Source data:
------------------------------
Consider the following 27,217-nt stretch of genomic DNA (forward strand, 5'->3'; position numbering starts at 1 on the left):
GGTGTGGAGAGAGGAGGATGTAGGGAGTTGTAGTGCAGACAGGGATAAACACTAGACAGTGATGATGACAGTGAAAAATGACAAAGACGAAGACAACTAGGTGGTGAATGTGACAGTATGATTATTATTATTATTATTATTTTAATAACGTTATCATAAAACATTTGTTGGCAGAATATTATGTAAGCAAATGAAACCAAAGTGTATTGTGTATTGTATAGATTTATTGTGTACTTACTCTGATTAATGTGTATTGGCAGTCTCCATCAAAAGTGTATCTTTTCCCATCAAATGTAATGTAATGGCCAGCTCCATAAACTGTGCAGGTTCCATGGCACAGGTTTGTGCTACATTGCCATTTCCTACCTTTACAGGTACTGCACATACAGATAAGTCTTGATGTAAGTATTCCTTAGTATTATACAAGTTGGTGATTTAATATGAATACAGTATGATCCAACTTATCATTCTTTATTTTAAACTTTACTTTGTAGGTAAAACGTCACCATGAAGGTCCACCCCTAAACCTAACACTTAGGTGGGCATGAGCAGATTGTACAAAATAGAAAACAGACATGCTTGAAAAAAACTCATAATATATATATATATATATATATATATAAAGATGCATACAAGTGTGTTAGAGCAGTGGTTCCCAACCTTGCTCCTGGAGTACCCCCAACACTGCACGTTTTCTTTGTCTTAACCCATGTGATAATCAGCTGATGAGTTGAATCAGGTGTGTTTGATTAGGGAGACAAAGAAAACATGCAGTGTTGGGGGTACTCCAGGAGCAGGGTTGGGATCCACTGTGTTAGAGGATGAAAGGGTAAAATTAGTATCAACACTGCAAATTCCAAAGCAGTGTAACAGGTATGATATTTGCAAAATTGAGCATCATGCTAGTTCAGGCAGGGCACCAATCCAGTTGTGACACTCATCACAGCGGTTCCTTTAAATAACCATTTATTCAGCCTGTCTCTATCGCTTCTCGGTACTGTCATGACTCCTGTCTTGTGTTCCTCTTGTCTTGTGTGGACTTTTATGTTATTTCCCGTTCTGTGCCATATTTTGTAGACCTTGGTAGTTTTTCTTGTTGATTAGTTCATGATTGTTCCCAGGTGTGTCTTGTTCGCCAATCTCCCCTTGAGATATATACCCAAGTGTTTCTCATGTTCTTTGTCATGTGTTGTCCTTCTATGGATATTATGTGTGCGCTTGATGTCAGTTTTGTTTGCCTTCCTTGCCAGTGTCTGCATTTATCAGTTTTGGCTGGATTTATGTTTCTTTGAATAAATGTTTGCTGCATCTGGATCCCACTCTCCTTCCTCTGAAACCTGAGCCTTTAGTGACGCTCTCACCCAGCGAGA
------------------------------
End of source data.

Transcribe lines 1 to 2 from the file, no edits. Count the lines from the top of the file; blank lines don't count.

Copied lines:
Consider the following 27,217-nt stretch of genomic DNA (forward strand, 5'->3'; position numbering starts at 1 on the left):
GGTGTGGAGAGAGGAGGATGTAGGGAGTTGTAGTGCAGACAGGGATAAACACTAGACAGTGATGATGACAGTGAAAAATGACAAAGACGAAGACAACTAGGTGGTGAATGTGACAGTATGATTATTATTATTATTATTATTTTAATAACGTTATCATAAAACATTTGTTGGCAGAATATTATGTAAGCAAATGAAACCAAAGTGTATTGTGTATTGTATAGATTTATTGTGTACTTACTCTGATTAATGTGTATTGGCAGTCTCCATCAAAAGTGTATCTTTTCCCATCAAATGTAATGTAATGGCCAGCTCCATAAACTGTGCAGGTTCCATGGCACAGGTTTGTGCTACATTGCCATTTCCTACCTTTACAGGTACTGCACATACAGATAAGTCTTGATGTAAGTATTCCTTAGTATTATACAAGTTGGTGATTTAATATGAATACAGTATGATCCAACTTATCATTCTTTATTTTAAACTTTACTTTGTAGGTAAAACGTCACCATGAAGGTCCACCCCTAAACCTAACACTTAGGTGGGCATGAGCAGATTGTACAAAATAGAAAACAGACATGCTTGAAAAAAACTCATAATATATATATATATATATATATATATAAAGATGCATACAAGTGTGTTAGAGCAGTGGTTCCCAACCTTGCTCCTGGAGTACCCCCAACACTGCACGTTTTCTTTGTCTTAACCCATGTGATAATCAGCTGATGAGTTGAATCAGGTGTGTTTGATTAGGGAGACAAAGAAAACATGCAGTGTTGGGGGTACTCCAGGAGCAGGGTTGGGATCCACTGTGTTAGAGGATGAAAGGGTAAAATTAGTATCAACACTGCAAATTCCAAAGCAGTGTAACAGGTATGATATTTGCAAAATTGAGCATCATGCTAGTTCAGGCAGGGCACCAATCCAGTTGTGACACTCATCACAGCGGTTCCTTTAAATAACCATTTATTCAGCCTGTCTCTATCGCTTCTCGGTACTGTCATGACTCCTGTCTTGTGTTCCTCTTGTCTTGTGTGGACTTTTATGTTATTTCCCGTTCTGTGCCATATTTTGTAGACCTTGGTAGTTTTTCTTGTTGATTAGTTCATGATTGTTCCCAGGTGTGTCTTGTTCGCCAATCTCCCCTTGAGATATATACCCAAGTGTTTCTCATGTTCTTTGTCATGTGTTGTCCTTCTATGGATATTATGTGTGCGCTTGATGTCAGTTTTGTTTGCCTTCCTTGCCAGTGTCTGCATTTATCAGTTTTGGCTGGATTTATGTTTCTTTGAATAAATGTTTGCTGCATCTGGATCCCACTCTCCTTCCTCTGAAACCTGAGCCTTTAGTGACGCTCTCACCCAGCGAGA